Yakshis were depicted as semi-naked women standing beneath flowering trees, occasionally kicking their trunks to make them bear fruit. (Try it.) A particularly beautiful example, on loan from the National Museum in New Delhi, was carved in Uttar Pradesh in the 2nd century A.D. It shows a woman standing against a column of lotuses. Perched on the lotuses is a pair of peacocks, signaling the arrival of the monsoon. The goddess’s hair is heavily adorned, and more jewelry hangs from her ears, neck and ankles. Her title, Sri Lakshmi, links the words for what is pleasing to look at (sri) with the idea of auspiciousness (lakshmi). She appears to smile as she cups one breast in her hand.
Snake spirits, or nagas, were also adapted from earlier belief systems. According to Buddhist lore, in the sixth week after his enlightenment, the Buddha was deep in meditation when a storm caused floodwaters to rise. A snake king, or nagaraja, protected him from the rain with its cobra hood and from the floodwaters by wrapping his body in its coils.
Consequently, the exhibition has many sculptures featuring hooded snake motifs and just as many featuring trees — a ubiquitous motif in Indian religions. A fig tree sheltered the Buddha during his meditation, so it came to be associated with bodhi, or wisdom. In many of these sculptures, trees spread and metamorphose into protective umbrellas that are rendered as exquisite, fanning patterns.
Lotuses, too, feature prominently. They signify the Buddha’s transcendence, emerging as they do from snaking vines that pass through muddy waters before flowering spectacularly. But lotuses already embodied renewal and the life force in Indian art before Buddhism.
A winged lion on top of a pillar reminds us that early Buddhist art also incorporated motifs from other cultures, especially Persia, Greece and Rome. The walls inside my brain spontaneously vaporized when I came across a one-inch-tall Indian ivory figurine of a sensuous and bejeweled yakshi.
Why? Because it was excavated in 1938 from a merchant’s villa in, of all places, Pompeii. It is the only Indian object to have been discovered there. It has never previously left Italy. Proving the existence of trade and a healthy cultural exchange between India and ancient Rome in the early days of Buddhism, it appears in the same room as a Roman bronze statuette of the sea god Poseidon, excavated in India in 1944.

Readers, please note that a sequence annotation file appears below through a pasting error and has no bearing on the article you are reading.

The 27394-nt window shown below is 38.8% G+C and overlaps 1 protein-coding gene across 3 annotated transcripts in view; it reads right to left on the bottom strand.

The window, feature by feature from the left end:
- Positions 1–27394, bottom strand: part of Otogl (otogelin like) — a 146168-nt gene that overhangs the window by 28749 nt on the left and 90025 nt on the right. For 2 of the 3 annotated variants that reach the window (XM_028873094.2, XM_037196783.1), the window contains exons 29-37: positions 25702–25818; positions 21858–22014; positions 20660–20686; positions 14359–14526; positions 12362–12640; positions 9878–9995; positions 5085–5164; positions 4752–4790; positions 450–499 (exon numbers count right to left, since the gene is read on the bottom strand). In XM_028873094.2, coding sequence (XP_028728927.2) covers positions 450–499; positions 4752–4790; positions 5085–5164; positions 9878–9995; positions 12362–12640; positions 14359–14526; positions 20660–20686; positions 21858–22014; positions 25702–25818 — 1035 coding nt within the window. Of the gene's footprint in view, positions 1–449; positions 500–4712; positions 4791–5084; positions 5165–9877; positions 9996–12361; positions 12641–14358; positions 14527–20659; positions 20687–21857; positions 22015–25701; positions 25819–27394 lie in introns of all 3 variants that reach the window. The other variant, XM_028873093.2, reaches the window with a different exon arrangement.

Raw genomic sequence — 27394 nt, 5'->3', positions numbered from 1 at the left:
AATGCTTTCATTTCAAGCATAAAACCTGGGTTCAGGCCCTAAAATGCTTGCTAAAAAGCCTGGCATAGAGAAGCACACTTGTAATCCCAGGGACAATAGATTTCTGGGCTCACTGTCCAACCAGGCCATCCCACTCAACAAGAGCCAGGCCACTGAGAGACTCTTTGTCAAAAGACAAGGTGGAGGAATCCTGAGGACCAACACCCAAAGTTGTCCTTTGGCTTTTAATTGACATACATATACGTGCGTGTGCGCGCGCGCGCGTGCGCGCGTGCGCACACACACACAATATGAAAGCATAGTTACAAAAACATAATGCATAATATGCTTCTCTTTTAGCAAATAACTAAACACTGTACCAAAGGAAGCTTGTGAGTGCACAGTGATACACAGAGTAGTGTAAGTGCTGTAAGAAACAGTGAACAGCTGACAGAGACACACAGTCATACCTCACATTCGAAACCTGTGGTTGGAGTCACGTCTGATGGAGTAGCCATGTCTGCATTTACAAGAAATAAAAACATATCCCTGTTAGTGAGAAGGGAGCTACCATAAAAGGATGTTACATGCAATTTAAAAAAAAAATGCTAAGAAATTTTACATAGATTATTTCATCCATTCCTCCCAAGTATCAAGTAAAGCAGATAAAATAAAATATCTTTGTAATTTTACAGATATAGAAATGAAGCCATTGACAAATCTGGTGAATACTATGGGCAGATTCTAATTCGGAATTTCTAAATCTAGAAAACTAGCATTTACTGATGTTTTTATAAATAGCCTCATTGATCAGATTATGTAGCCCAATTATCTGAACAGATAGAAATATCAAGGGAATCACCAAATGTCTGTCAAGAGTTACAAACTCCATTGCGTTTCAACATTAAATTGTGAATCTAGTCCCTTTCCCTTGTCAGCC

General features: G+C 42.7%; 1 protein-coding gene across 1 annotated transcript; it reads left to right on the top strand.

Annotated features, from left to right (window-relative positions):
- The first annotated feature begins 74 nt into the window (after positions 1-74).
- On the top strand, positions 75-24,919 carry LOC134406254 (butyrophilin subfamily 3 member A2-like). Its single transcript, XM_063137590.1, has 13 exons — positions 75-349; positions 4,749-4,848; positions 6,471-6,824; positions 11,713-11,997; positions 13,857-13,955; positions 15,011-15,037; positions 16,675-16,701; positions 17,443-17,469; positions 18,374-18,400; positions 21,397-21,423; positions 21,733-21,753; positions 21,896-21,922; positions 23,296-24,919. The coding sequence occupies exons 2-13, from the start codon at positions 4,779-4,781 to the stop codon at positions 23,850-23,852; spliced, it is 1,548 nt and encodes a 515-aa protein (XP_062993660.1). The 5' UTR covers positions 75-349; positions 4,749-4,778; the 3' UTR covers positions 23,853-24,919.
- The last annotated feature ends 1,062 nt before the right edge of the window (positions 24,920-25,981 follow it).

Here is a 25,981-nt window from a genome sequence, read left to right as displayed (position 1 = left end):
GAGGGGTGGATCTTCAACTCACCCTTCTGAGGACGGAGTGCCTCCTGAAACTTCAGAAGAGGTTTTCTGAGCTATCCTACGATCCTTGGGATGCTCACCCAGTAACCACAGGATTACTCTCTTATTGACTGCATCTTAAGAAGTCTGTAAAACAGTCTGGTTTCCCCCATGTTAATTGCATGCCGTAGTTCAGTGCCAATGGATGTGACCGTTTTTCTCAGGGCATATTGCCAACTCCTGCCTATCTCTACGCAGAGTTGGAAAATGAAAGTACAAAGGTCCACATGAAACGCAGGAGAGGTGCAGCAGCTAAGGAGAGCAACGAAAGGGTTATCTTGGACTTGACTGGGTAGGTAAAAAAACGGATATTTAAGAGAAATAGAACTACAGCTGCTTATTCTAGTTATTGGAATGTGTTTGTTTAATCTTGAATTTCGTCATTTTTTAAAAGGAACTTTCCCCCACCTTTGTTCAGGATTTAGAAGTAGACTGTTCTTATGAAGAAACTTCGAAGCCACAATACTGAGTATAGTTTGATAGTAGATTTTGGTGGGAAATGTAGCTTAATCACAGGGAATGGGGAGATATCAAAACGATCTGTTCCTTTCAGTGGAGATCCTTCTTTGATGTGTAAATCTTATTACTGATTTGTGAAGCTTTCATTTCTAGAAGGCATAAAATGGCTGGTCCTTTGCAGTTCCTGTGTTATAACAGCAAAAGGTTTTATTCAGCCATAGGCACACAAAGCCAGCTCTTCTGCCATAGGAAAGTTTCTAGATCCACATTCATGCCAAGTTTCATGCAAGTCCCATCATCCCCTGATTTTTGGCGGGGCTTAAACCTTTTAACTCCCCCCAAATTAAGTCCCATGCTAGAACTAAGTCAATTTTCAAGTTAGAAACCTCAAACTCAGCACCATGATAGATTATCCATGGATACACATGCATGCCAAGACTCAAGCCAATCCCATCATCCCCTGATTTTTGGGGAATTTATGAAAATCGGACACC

The final section of the exhibition has a hushed, minimalist feel. Some of the earthy complexity and messiness of early Buddhist iconography is brushed aside and purified as the serene figure of the Buddha himself becomes manifest and takes commanding shape. This extraordinary historical figure, hitherto invoked by signs of his absence, appears initially in narrative scenes, surrounded by other similar-sized figures, and then alone, magnified, in the round and seated on a lotus, as if under a spotlight. He has been transformed, in other words, into an icon.
Such figures began to appear in southern India in the 3rd century A.D., about a century after similar versions were created in the north. Despite their emphatic divinity (always consoling, always compassionate), many include allusions to the Buddha’s earlier life as a wealthy prince. A monumental standing Buddha, for instance, has, among other auspicious marks of Buddhahood, distended earlobes — a legacy of the heavy jewelry he wore as royalty.
But in Buddhist art there is always a dance between presence and absence. So his eyes also roll back in his head, evoking a deep meditative state and, even more, a kind of withdrawal, as of a flame extinguished by the wind.
Buddhism would soon become more important in China, Japan and Southeast Asia than on the subcontinent, where it slowly withered away, replaced by new forms of Hinduism. But it was never extinguished.
You leave a show as beautiful as “Tree & Serpent” reluctantly. When I did, I made my way to the subway station on Lexington Avenue. Standing on the platform in the city’s bowels, I saw a tile at my feet imprinted with a design of two footprints. Intended to encourage social distancing, the sign was a legacy of the pandemic. But I didn’t think about that. I thought instead of the Buddha’s feet. And I suddenly understood that I hadn’t left the exhibition at all.
Tree & Serpent: Early Buddhist Art in India, 200 BCE-400 CE is at the Metropolitan Museum of Art, New York, through Nov. 13. metmuseum.org/exhibitions/tree-and-serpent